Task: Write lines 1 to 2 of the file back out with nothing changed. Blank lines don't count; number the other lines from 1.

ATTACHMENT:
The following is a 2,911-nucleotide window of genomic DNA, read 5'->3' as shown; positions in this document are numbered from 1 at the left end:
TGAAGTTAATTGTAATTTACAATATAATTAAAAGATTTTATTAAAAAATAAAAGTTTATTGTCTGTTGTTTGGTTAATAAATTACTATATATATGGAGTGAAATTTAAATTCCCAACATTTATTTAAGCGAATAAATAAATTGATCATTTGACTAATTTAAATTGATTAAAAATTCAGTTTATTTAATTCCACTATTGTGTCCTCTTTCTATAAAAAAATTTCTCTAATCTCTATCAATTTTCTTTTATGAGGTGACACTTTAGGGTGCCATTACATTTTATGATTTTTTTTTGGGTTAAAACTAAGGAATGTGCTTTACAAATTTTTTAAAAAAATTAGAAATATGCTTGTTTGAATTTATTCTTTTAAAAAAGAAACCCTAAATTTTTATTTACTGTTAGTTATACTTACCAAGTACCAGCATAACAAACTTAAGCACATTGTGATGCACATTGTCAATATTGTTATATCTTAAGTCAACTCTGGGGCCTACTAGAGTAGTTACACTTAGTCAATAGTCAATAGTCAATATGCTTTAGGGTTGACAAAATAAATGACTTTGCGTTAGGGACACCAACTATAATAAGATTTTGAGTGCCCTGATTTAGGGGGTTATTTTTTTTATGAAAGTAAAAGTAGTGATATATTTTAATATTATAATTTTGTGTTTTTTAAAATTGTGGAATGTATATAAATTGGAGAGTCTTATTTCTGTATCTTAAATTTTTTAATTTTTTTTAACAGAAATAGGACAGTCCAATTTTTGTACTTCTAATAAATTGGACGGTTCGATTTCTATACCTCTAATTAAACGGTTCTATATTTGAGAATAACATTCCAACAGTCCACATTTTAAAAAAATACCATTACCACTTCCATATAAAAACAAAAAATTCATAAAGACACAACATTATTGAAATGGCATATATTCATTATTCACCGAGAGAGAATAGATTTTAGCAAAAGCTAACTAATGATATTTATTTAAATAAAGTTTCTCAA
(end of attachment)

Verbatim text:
The following is a 2,911-nucleotide window of genomic DNA, read 5'->3' as shown; positions in this document are numbered from 1 at the left end:
TGAAGTTAATTGTAATTTACAATATAATTAAAAGATTTTATTAAAAAATAAAAGTTTATTGTCTGTTGTTTGGTTAATAAATTACTATATATATGGAGTGAAATTTAAATTCCCAACATTTATTTAAGCGAATAAATAAATTGATCATTTGACTAATTTAAATTGATTAAAAATTCAGTTTATTTAATTCCACTATTGTGTCCTCTTTCTATAAAAAAATTTCTCTAATCTCTATCAATTTTCTTTTATGAGGTGACACTTTAGGGTGCCATTACATTTTATGATTTTTTTTTGGGTTAAAACTAAGGAATGTGCTTTACAAATTTTTTAAAAAAATTAGAAATATGCTTGTTTGAATTTATTCTTTTAAAAAAGAAACCCTAAATTTTTATTTACTGTTAGTTATACTTACCAAGTACCAGCATAACAAACTTAAGCACATTGTGATGCACATTGTCAATATTGTTATATCTTAAGTCAACTCTGGGGCCTACTAGAGTAGTTACACTTAGTCAATAGTCAATAGTCAATATGCTTTAGGGTTGACAAAATAAATGACTTTGCGTTAGGGACACCAACTATAATAAGATTTTGAGTGCCCTGATTTAGGGGGTTATTTTTTTTATGAAAGTAAAAGTAGTGATATATTTTAATATTATAATTTTGTGTTTTTTAAAATTGTGGAATGTATATAAATTGGAGAGTCTTATTTCTGTATCTTAAATTTTTTAATTTTTTTTAACAGAAATAGGACAGTCCAATTTTTGTACTTCTAATAAATTGGACGGTTCGATTTCTATACCTCTAATTAAACGGTTCTATATTTGAGAATAACATTCCAACAGTCCACATTTTAAAAAAATACCATTACCACTTCCATATAAAAACAAAAAATTCATAAAGACACAACATTATTGAAATGGCATATATTCATTATTCACCGAGAGAGAATAGATTTTAGCAAAAGCTAACTAATGATATTTATTTAAATAAAGTTTCTCAA